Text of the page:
The Obama administration has rebuked pleas from General Motors to sell off government shares to the automaker.
Auto executives have made several overtures to buy out the government’s 26 percent stake in the company, in order to overcome the "Government Motors" moniker that has hurt the company’s image. The Treasury Department, however, has refused to withdraw from the company for fear of a multi-billion dollar loss during an election year. The Wall Street Journal reports:
Treasury officials aren't interested in GM's offer at the current price and aren't in a rush to offload shares, according to people familiar with the matter. The biggest reason: A sale now would leave the government with a hefty loss on its investment.
At GM's Friday share price of $24.14, the U.S. would lose about $15 billion on the GM bailout if it sold its entire stake. While GM stock would need to reach $53 a share for the U.S. to break even, Treasury officials would consider selling at a price in the $30s, people familiar with the government's thinking have said.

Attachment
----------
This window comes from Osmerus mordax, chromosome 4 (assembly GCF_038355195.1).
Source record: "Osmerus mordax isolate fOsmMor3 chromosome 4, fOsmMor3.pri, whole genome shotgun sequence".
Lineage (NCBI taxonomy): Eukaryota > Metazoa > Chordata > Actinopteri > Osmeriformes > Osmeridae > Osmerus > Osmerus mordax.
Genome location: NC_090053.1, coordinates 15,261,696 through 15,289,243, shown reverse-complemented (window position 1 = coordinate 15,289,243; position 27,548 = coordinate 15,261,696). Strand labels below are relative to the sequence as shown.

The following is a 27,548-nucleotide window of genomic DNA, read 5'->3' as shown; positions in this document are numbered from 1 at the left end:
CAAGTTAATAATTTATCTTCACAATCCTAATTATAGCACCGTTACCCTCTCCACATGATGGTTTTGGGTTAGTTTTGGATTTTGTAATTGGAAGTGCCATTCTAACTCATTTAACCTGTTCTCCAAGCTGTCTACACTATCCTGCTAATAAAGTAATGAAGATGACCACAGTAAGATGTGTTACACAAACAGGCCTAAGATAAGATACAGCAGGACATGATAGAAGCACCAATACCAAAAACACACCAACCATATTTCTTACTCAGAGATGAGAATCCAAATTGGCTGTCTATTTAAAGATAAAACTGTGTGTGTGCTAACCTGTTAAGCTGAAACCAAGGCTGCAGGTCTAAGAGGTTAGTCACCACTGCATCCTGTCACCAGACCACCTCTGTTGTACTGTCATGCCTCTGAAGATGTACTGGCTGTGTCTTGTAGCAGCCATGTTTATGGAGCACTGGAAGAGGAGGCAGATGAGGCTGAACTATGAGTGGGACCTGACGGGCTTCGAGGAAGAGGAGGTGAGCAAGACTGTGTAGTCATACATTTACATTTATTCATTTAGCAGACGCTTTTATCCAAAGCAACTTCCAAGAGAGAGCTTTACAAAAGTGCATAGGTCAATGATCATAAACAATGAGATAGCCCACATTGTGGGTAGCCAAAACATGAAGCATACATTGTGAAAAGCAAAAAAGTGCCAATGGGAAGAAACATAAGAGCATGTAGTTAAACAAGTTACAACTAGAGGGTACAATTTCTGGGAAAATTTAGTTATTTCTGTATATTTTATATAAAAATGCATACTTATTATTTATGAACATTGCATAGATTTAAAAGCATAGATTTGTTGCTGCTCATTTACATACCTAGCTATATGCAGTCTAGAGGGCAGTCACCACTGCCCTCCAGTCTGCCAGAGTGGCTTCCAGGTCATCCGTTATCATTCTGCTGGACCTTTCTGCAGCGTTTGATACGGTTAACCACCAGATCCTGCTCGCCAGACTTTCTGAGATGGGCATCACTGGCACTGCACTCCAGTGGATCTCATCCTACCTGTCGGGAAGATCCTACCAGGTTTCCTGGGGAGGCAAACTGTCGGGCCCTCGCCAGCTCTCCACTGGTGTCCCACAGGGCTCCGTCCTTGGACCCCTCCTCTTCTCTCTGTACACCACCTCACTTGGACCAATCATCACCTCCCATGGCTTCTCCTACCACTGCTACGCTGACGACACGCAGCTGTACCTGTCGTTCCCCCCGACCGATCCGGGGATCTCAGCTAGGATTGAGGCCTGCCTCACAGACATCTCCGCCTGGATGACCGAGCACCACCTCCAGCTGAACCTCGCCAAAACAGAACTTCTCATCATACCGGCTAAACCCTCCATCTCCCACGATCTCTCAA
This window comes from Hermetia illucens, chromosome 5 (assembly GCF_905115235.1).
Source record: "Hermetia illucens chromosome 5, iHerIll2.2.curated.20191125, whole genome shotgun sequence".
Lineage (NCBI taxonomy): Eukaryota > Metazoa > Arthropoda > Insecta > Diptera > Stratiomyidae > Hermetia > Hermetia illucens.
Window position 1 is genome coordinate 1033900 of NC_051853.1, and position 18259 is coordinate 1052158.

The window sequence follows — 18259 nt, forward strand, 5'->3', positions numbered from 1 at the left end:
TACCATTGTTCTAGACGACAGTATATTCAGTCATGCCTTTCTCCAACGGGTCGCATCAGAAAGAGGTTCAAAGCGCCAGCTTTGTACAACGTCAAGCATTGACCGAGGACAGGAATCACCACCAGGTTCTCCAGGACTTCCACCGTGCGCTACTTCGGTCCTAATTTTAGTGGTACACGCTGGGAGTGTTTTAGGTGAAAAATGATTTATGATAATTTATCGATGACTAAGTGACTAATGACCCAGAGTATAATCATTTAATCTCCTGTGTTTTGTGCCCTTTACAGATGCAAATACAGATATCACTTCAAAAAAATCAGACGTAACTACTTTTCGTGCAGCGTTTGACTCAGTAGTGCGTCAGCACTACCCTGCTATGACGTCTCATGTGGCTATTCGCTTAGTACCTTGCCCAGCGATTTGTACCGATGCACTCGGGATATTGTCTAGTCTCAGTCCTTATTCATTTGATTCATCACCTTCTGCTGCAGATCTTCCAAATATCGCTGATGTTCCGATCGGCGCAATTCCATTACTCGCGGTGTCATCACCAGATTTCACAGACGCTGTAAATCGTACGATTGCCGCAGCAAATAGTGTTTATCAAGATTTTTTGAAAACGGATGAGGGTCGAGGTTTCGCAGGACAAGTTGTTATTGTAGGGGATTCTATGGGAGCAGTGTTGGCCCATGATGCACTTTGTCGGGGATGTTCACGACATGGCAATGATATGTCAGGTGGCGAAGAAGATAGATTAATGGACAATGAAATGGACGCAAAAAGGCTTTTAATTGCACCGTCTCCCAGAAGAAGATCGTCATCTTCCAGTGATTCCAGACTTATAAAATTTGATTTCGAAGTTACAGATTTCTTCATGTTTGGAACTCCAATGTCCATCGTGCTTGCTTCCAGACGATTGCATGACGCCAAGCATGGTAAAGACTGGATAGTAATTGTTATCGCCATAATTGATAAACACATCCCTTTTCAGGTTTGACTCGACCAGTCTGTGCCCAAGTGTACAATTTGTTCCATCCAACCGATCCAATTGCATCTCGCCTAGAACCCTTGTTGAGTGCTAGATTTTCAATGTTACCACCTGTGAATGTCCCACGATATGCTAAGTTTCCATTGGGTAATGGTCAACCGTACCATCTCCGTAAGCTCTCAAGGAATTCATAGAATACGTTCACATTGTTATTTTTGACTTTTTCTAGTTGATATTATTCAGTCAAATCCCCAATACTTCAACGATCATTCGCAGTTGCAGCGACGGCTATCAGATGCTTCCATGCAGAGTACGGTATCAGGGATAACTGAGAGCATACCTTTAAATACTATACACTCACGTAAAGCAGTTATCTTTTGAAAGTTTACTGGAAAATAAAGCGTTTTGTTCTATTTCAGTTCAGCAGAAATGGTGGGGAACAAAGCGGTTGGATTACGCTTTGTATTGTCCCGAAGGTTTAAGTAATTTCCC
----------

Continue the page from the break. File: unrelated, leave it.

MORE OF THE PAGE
There is also a political calculus. A deal at this time could be fraught for the Obama administration, which has maintained that the bailout saved hundreds of thousands of jobs at a critical time for the U.S. economy and was a win-win for business and taxpayers alike. Huge losses on taxpayer investment in the auto maker's stock could tarnish the administration's overall record in recovering crisis-era bailout money.
The Free Beacon detailed the administration’s reluctance to sell the shares for a loss in April.
Under the original terms of the $50 billion GM bailout, Obama pledged to recover taxpayer money by 2011. But GM has struggled in recent months due to a weak European market. Its stock would have to more than double to fully recover the bailout, according to the most recent Inspector General report.
GM and its bankrupt lending arm, Ally Bank, owe taxpayers $42 billion on their $67 billion bailout.